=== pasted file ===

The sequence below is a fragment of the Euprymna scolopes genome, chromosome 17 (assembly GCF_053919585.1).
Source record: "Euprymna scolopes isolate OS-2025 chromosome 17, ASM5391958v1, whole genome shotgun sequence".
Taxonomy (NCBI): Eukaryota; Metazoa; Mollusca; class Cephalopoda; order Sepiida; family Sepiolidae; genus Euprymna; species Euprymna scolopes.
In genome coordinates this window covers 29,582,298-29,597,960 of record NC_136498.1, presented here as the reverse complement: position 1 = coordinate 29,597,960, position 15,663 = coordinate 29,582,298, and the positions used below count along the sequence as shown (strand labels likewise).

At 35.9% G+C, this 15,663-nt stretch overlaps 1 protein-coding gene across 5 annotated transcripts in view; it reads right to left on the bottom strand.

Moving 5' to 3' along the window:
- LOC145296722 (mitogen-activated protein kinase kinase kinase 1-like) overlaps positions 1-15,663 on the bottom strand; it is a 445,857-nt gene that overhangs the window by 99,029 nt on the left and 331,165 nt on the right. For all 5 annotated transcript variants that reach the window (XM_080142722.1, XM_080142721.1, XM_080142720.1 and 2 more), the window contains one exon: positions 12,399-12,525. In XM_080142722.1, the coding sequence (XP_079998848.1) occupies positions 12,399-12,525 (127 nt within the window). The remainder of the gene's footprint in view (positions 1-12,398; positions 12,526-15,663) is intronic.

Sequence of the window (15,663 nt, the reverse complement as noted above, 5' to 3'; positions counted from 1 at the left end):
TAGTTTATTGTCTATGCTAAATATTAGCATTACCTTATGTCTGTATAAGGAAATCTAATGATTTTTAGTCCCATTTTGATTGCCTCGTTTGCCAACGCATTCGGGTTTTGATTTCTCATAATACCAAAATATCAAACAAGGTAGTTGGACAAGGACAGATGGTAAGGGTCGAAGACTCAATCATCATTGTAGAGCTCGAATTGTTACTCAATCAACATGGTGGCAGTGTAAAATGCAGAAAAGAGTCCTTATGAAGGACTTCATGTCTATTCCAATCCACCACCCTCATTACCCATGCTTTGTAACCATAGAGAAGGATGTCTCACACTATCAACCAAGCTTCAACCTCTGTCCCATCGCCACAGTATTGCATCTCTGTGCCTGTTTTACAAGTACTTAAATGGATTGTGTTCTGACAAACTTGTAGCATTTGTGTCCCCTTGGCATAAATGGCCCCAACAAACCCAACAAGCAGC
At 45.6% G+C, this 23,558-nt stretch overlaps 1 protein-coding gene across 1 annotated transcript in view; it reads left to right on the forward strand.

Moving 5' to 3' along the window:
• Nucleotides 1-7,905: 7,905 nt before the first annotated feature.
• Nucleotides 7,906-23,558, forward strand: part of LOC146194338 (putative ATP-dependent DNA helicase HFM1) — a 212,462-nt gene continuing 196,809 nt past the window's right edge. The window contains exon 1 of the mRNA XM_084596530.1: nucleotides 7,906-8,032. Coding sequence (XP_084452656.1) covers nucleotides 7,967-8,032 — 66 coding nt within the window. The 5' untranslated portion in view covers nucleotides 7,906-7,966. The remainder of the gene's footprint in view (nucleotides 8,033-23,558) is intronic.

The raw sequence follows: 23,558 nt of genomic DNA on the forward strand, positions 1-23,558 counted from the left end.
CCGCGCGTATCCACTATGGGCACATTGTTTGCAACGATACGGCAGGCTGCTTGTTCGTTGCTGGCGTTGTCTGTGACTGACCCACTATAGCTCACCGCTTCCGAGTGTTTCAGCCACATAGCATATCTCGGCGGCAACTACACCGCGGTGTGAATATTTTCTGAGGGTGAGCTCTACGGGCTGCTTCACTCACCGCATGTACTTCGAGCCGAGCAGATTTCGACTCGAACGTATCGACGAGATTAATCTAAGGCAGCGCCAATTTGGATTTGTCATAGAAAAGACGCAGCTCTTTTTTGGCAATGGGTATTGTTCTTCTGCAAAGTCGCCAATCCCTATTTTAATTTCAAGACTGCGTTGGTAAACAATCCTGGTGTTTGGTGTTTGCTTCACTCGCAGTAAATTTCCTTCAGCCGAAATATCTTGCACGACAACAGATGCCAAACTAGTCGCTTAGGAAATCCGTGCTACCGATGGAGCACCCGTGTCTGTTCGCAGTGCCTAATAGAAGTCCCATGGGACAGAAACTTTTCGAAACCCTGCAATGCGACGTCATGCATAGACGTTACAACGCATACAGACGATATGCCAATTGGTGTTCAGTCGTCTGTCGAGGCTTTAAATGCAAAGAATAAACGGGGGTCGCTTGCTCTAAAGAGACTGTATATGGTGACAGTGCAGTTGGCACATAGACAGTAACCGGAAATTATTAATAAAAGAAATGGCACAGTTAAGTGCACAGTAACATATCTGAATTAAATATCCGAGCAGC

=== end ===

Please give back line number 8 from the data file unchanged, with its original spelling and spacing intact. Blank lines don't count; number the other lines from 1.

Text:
Sequence of the window (15,663 nt, the reverse complement as noted above, 5' to 3'; positions counted from 1 at the left end):